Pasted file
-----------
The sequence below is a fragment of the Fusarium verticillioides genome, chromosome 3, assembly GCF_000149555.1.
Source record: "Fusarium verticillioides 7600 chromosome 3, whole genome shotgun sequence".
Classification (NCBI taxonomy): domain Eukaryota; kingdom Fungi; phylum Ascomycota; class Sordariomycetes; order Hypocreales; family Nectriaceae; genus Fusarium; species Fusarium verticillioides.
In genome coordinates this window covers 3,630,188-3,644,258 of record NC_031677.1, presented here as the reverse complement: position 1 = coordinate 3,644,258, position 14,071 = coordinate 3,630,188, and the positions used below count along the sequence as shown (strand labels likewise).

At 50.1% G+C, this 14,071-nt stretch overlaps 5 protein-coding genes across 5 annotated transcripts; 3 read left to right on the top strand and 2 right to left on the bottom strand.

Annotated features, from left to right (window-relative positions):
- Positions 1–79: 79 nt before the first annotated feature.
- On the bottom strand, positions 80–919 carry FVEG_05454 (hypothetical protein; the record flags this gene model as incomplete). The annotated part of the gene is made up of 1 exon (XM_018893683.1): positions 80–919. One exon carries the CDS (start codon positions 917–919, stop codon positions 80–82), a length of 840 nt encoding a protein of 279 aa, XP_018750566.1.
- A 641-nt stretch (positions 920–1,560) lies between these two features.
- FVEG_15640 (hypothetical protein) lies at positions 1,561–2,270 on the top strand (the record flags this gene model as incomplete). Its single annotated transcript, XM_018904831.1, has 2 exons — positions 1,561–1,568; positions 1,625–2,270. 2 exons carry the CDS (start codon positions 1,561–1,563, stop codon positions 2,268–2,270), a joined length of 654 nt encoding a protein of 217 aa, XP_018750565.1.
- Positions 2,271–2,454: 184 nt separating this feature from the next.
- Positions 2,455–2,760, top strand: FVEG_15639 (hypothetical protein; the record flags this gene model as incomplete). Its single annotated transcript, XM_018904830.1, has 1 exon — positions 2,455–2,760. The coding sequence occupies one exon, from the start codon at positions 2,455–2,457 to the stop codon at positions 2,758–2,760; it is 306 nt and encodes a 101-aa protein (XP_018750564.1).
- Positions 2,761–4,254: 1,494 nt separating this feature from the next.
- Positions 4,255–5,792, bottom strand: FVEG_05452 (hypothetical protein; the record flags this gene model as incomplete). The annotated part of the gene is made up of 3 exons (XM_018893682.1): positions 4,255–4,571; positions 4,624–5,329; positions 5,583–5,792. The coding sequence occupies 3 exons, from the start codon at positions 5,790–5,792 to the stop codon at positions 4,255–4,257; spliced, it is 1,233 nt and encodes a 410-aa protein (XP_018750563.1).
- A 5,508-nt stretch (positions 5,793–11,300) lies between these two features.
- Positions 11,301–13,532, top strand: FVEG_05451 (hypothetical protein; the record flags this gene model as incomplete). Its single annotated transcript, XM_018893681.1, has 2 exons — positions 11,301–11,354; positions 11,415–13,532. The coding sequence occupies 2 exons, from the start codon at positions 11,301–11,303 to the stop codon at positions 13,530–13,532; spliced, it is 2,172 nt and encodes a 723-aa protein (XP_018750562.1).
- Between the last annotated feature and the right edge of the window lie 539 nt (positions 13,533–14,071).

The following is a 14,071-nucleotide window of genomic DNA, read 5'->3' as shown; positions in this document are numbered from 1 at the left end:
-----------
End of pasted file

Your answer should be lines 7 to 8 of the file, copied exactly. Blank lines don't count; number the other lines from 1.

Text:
- Positions 1–79: 79 nt before the first annotated feature.
- On the bottom strand, positions 80–919 carry FVEG_05454 (hypothetical protein; the record flags this gene model as incomplete). The annotated part of the gene is made up of 1 exon (XM_018893683.1): positions 80–919. One exon carries the CDS (start codon positions 917–919, stop codon positions 80–82), a length of 840 nt encoding a protein of 279 aa, XP_018750566.1.